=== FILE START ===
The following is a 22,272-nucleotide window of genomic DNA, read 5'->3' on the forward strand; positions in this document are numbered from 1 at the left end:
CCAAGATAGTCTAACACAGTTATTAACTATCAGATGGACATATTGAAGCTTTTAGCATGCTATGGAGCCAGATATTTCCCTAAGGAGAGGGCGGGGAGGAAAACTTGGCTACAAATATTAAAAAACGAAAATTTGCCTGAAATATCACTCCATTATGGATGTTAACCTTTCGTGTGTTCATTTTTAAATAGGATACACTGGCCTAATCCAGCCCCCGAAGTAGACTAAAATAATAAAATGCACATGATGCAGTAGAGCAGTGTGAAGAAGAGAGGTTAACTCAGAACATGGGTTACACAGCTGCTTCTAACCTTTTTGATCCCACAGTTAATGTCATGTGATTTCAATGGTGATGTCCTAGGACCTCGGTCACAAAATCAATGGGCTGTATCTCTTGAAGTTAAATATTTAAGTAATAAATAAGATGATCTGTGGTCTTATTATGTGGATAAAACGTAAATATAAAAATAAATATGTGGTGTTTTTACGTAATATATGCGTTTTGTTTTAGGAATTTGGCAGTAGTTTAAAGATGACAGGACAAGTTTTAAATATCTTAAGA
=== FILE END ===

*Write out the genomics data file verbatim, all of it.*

The following is a 22,272-nucleotide window of genomic DNA, read 5'->3' on the forward strand; positions in this document are numbered from 1 at the left end:
CCAAGATAGTCTAACACAGTTATTAACTATCAGATGGACATATTGAAGCTTTTAGCATGCTATGGAGCCAGATATTTCCCTAAGGAGAGGGCGGGGAGGAAAACTTGGCTACAAATATTAAAAAACGAAAATTTGCCTGAAATATCACTCCATTATGGATGTTAACCTTTCGTGTGTTCATTTTTAAATAGGATACACTGGCCTAATCCAGCCCCCGAAGTAGACTAAAATAATAAAATGCACATGATGCAGTAGAGCAGTGTGAAGAAGAGAGGTTAACTCAGAACATGGGTTACACAGCTGCTTCTAACCTTTTTGATCCCACAGTTAATGTCATGTGATTTCAATGGTGATGTCCTAGGACCTCGGTCACAAAATCAATGGGCTGTATCTCTTGAAGTTAAATATTTAAGTAATAAATAAGATGATCTGTGGTCTTATTATGTGGATAAAACGTAAATATAAAAATAAATATGTGGTGTTTTTACGTAATATATGCGTTTTGTTTTAGGAATTTGGCAGTAGTTTAAAGATGACAGGACAAGTTTTAAATATCTTAAGA